Before 2017, my only wargame experience had been War of the Ring. And bless my wife for suffering through so many incorrectly-played rules over the course of our plays of that game. It remains the game which all other games are measured by, both wargame and otherwise, because it is the pinnacle of board games for me. 878: Vikings, as mentioned earlier, feels like the conflict of War of the Ring to an extent. It takes a longer epic game’s feel and compresses the scope and play time in a way that Battle of Five Armies failed to do. We really enjoy both of these games, and I look forward to both hitting the table more often this coming year while trying out at least a few new wargames in 2018. Hopefully starting with Pendragon and Twilight Struggle.

Favorite Game Designer

The Voters Picked: Jamey Stegmaier

My Pick: Jamey Stegmaier

Runner Up: Thomas M. Gofton

Jamey continues to hit home runs for me. I love Viticulture. I love Scythe. I am really loving Charterstone so far. I hope to love Euphoria when I get a chance to play it. They have solid gaming mechanics, good themes, and a nice depth that encourages replay as well as the ability to adapt strategy as the game plays out. Thomas, on the other hand, is part of a team that creates the type of cooperative games I love: challenging and rich in theme. Each of their games are unique in the style of game, while sharing some similar design and mechanics. These are two designers whose games I’ll always at least want to try.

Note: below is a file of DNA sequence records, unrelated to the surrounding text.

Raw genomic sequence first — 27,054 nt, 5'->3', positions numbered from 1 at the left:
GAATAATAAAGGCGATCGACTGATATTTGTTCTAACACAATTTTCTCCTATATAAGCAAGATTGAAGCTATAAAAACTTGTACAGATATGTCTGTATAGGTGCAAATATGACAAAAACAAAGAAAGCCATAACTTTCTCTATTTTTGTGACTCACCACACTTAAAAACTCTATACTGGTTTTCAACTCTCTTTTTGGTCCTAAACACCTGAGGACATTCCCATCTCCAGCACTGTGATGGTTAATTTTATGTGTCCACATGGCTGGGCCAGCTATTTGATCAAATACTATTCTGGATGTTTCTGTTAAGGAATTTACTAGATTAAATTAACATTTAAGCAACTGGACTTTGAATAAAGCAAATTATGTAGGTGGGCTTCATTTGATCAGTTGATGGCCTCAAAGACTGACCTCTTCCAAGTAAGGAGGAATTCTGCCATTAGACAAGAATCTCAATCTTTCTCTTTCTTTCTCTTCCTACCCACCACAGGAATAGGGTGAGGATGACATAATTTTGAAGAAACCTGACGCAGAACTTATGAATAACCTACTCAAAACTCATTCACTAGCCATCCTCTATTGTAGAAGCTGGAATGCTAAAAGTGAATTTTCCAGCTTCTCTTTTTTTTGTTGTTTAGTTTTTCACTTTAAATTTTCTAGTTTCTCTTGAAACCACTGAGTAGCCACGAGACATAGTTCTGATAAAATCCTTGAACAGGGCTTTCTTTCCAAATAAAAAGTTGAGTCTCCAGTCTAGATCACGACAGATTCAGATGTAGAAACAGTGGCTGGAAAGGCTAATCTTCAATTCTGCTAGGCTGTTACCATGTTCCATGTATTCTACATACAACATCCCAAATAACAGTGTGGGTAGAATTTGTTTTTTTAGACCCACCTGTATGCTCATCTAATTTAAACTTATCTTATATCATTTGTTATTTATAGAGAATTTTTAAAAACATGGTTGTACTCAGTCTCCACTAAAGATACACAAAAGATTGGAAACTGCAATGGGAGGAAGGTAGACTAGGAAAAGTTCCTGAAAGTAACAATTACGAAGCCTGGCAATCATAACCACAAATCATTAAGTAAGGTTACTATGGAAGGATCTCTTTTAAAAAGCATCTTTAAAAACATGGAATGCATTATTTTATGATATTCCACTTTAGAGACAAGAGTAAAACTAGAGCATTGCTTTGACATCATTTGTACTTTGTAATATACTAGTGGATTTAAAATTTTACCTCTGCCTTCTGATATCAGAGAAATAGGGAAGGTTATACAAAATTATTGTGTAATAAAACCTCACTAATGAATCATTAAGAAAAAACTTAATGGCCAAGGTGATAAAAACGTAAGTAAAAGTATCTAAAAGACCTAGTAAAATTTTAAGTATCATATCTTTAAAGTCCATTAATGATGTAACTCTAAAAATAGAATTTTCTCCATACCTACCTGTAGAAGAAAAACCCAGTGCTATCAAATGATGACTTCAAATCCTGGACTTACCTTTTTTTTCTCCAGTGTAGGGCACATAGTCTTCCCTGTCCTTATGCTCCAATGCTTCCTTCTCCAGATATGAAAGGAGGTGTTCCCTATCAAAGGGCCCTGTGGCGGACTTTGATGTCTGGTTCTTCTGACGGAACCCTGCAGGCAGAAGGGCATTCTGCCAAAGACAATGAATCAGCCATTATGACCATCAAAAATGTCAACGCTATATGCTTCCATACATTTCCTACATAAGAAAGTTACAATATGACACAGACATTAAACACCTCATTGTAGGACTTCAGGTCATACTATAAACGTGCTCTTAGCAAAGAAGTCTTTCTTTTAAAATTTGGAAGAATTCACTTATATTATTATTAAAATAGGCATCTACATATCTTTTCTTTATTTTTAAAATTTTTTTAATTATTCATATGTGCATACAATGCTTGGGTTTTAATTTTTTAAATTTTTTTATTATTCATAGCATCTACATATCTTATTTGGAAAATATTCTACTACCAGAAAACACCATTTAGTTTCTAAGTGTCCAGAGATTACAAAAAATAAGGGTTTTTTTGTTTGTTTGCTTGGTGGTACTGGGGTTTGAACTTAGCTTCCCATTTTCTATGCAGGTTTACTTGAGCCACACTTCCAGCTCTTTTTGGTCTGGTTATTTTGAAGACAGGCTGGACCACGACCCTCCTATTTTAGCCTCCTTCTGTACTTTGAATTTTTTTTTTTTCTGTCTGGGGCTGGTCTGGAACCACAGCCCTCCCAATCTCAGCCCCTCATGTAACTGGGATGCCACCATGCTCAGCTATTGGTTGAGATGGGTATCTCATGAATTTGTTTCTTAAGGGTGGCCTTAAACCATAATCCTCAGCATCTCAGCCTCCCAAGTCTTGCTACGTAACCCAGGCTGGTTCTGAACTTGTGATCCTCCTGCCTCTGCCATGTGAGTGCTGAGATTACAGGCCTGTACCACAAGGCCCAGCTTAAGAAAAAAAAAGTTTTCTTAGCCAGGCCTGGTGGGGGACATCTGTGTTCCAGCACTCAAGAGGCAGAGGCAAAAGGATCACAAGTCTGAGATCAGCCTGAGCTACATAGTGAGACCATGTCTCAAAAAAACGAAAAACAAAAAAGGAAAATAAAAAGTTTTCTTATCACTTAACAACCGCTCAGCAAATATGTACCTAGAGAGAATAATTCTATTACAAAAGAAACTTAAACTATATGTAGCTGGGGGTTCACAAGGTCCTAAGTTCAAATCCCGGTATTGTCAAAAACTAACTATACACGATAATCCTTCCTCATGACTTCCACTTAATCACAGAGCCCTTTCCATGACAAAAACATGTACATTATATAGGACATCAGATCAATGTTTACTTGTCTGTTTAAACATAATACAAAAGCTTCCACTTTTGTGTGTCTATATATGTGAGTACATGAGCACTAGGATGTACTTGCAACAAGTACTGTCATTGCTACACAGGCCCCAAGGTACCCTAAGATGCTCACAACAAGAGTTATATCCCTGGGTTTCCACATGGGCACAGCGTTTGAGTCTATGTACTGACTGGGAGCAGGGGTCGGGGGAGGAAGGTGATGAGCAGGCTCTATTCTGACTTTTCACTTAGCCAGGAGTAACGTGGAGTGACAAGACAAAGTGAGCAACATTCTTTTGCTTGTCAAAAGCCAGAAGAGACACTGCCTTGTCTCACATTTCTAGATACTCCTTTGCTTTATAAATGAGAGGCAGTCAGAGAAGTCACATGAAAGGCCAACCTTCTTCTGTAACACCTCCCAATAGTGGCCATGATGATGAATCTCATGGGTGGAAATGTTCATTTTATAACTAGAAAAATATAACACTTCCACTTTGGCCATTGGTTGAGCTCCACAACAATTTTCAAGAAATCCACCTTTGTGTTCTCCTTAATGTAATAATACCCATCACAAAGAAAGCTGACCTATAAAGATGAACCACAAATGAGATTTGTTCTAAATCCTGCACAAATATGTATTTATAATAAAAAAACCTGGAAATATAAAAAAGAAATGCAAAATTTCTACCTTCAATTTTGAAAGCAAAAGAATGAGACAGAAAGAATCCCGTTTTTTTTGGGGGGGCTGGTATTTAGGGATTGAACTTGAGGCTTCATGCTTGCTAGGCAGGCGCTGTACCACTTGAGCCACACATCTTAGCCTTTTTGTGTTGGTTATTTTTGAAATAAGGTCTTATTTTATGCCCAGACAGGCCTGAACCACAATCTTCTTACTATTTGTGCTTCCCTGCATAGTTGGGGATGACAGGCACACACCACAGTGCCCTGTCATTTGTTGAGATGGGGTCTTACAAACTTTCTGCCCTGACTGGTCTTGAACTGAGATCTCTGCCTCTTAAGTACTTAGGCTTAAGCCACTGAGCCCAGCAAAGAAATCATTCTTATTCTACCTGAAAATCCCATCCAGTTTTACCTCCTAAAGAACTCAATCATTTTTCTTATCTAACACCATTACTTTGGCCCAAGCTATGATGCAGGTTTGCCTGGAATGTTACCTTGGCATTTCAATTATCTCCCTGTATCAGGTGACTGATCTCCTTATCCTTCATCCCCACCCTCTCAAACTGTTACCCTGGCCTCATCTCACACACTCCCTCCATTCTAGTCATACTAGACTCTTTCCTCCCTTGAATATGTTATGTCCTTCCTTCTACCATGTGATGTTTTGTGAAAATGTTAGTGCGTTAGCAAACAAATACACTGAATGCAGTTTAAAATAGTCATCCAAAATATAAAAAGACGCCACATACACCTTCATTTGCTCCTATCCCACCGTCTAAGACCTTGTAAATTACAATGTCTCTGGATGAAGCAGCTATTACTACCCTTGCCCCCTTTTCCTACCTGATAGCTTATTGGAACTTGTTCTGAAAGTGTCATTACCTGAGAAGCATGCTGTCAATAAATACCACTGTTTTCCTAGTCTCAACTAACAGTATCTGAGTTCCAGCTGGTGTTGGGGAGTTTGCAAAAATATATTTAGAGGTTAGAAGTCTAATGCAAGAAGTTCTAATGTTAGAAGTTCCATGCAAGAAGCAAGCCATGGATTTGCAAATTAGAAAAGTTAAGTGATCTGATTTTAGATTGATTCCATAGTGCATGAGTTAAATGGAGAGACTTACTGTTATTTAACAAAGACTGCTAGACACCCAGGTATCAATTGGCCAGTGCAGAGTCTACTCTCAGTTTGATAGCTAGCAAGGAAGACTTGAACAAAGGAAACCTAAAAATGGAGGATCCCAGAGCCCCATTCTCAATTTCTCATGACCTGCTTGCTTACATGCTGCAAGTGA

Favorite Publisher

The Voters Picked: Stonemaier Games

My Pick: Capstone Games